The sprung of spring is everywhere in the air and frost

Harry Drabik

Ah, but it is nice to see lovely sunny shine and hints of green to liven up the muddy topsoil and ease the sting of road dust and grit billowing after each car and transport. The welcome of the season is well offset, at least in my view, by typically having to pay for it in week upon week of damp chill in the air and soggy underfoot. Those of you living away from the big lake we call Superior have what is considered a normal spring, a season along the shores of the big water that comes off retarded and unpleasant. Nothing takes the bloom off May flowers like an ice sharp wind off Superior. This is the sort of thing that leaves a vivid recollection of watering recently sown grass seed while wearing a parka and choppers. If you could leave the light on in a walk-in cooler you’d have as much success raising grass there as in my yard in May.

A more positive side of this chill, ill wind of spring along the shore is the smug knowledge we have purple and white lilacs to sniff or admire while for others these are now months’ past memories. Here along the shore I’ve often enough added color to a Fourth of July picnic table with a last hurrah of lilac. Try that in the sunny south and see what happens; you’d find as much success with that as getting an enthused July 4 parade going in Vicksburg. (For those who dozed off for portions of US History in high school the story is this. After a long siege by a Union army Vicksburg surrendered on July 4 in hopes the victorious Yankees would give better terms on an important holiday. But in rebel fashion the city then refused to celebrate July Fourth for the next eighty plus years. I’d expect many in Vicksburg are not over it yet.)

Much as, and I truly do, I dislike the cool, wet, muddy weeks of a traditional North Shore spring its chilly side has the great advantage of retarding the twin nemesis (nemi?) of black fly and tick. Hardy as those nasty little fly and crawlers are, they aren’t as mobile or tactically successful at 40 Fahrenheit as they become at 55. With only the slightest slash of sun to encourage them the twin curses will crank up as if in that small opening of opportunity they have to cram in (which is the case) their entire life cycle and mission. Both forms of devilment are skilled sneakers while the black flies and mildly impressive tacticians as well because a few will distract with facial buzzing so the Seals and Green Berets of their legions can weasel in around the cuffs. They’re good at it they are, and I’m sure many of you will agree that few things surpass a black fly bite for venomous result.

Worse, however, are the ticks, no question! Aside from being sneaky and unattractive as only a miniature crab could imitate the tick often hosts any number of ill willed companions eager for a career in whatever human of animal bloodstream the creepy tick will provide. In 1960 I could have spent an entire summer outdoors along the lake and river shores, fields, and wooded fringes of Hoyt Lakes and never, ever find a single tick. It was not that I outran them. They simply were not there. But, oh they are with us now. About the only two truly secure places are the centerline of 61 and the middle of a lake. Admittedly, the several times I discovered a “loose” tick indoors they could have dropped off clothing or something similar, but I do not trust any excuse a tick might make. As sneaks they are inherently dishonest. It puts me at odds with Foresters, but I think scorched earth a suitable solution to areas of heavy tick infestation. Those that might escape the inferno could be hunted down singly to be subjected to cruel starvation in prison cells with Non-stick coated walls no tick known could ever climb. OK, I don’t like ticks either as a general group or individually as possible friends who simply have a different point of view or belief. I find sympathy wasted if used on a tick same as I find empathy of no value when applied to a masked be-header claiming to do its master’s will. At least the damage a tick does is done for its survival and not for dogma, but then it takes a human creed to actually achieve levels of true evil. There’s no tick or nature-nasty can beat us there.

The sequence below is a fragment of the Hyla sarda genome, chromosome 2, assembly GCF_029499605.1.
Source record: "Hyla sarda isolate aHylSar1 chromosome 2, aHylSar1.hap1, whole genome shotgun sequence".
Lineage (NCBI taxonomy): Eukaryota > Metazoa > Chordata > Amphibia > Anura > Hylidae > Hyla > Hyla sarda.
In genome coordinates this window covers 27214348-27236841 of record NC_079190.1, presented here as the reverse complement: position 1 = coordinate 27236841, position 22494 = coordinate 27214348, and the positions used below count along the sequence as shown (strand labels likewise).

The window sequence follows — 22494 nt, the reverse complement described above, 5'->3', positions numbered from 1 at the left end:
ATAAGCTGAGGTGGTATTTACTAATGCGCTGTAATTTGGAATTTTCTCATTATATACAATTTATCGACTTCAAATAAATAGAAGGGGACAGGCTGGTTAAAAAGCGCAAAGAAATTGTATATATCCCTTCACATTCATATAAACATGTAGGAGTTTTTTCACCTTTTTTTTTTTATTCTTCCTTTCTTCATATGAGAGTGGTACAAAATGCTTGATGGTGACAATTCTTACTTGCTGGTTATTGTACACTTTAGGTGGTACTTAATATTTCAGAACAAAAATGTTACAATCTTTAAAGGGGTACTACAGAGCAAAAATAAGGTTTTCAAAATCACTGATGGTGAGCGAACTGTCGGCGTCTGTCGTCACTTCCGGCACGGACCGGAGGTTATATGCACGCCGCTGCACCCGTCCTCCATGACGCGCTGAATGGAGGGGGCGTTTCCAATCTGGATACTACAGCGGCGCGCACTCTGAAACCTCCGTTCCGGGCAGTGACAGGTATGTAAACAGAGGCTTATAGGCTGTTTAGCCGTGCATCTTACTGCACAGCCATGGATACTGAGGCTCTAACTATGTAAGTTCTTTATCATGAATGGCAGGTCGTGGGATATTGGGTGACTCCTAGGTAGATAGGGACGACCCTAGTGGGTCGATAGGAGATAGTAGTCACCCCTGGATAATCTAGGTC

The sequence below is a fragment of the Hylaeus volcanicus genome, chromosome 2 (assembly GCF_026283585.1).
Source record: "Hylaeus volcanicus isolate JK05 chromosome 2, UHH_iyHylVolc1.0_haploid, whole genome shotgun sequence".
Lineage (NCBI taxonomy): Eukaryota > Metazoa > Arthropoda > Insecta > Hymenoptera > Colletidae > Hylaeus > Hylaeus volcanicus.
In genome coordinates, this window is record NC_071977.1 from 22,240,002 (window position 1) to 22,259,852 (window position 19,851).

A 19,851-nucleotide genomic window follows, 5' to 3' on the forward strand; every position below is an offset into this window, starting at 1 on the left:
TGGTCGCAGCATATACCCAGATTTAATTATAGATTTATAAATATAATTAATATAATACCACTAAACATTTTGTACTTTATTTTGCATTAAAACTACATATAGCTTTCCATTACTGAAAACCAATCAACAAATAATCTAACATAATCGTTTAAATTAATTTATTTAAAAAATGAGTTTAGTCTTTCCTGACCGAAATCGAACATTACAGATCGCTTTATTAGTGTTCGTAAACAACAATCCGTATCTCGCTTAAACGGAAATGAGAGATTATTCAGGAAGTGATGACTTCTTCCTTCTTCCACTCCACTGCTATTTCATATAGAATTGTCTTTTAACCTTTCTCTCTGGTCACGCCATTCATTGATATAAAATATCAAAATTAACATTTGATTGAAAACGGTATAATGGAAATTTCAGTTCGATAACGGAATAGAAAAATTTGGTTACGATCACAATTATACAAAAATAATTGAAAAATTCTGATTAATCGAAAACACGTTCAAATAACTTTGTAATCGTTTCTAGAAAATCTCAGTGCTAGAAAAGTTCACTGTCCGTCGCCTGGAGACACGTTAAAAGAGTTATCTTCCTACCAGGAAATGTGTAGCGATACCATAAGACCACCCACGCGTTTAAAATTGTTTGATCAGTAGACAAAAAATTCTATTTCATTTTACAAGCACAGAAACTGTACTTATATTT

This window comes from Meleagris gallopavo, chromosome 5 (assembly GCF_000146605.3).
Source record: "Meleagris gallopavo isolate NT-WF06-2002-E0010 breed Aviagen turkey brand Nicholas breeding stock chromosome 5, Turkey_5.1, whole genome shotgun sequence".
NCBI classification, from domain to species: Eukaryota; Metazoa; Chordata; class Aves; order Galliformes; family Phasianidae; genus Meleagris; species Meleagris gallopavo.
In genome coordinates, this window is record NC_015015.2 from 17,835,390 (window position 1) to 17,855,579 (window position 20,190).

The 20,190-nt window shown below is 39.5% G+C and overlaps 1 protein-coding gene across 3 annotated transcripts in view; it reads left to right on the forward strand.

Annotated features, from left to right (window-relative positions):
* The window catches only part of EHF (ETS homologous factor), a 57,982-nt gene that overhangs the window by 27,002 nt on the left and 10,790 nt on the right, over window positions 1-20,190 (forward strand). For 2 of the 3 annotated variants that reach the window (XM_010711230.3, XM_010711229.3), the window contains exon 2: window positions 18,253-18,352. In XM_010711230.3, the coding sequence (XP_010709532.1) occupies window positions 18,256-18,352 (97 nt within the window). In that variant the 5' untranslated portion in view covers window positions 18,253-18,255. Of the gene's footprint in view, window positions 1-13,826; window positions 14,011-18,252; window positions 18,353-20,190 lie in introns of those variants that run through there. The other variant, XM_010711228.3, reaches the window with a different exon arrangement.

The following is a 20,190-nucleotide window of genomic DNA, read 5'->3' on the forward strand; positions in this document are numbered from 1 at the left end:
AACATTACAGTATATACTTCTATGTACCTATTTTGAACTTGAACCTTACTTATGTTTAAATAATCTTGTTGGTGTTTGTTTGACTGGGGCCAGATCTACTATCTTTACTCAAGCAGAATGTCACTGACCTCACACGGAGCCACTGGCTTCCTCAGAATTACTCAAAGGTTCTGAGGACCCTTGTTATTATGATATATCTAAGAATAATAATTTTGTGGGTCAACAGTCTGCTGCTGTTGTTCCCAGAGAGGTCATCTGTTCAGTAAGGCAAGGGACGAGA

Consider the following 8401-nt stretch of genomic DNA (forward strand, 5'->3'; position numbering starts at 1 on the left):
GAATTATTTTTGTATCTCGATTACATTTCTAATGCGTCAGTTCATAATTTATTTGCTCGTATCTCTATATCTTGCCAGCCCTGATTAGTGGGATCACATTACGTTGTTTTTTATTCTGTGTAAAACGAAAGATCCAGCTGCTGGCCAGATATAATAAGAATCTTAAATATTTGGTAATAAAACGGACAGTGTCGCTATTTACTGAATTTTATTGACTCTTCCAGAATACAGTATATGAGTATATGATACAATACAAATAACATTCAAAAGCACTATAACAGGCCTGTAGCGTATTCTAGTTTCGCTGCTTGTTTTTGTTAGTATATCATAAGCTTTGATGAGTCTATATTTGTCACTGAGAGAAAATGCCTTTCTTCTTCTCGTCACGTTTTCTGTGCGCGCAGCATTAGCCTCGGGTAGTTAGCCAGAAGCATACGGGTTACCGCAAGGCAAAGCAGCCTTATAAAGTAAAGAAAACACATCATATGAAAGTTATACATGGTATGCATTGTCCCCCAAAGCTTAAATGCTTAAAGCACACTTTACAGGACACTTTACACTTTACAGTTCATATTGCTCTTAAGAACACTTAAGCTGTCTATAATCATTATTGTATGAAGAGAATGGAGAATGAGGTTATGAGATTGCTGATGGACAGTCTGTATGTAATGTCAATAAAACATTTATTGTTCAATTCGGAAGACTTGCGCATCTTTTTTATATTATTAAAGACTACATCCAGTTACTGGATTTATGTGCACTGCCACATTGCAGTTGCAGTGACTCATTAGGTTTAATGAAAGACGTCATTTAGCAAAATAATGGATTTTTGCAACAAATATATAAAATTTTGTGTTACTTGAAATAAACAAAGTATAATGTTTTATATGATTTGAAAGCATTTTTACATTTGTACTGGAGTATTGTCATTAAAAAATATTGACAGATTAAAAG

Sorry to have slid into dogma criticism there. I honestly try to avoid it and have made a personal vow in the spirit of spring and resurrection to look forward and upward. But, much as I might try to avoid them certain topics break in because there are those who are intent on showing us “This is what happens if you don’t obey us.” I try to be reasoned and ecumenical, but beheading wants neither. My hand stays from scorched earth for ticks, but when a dogma  promotes and glorifies inhumanity it deserves in response that which it has so willingly and gladly justified.

But, as spring is here and flurries are in the air I take glad heart in one of the welcome signs of better days. The first straggles of Canada Geese have gone. These must be the optimists of goose kind not bothered by slim pickings so early in the season. To the earliest goes the best nesting spot. As the Canadian Honkers pass overhead they are joined by strings and straggles of Canada Campers returning north from months away in Florida. Did you know Florida actually begins to rise a bit as all the Canadian guests depart? The rebound respite isn’t for long, however. The press returns in a few months with the return of winter. For now we enjoy those glorious few weeks of no sledding we know and love as summer up north.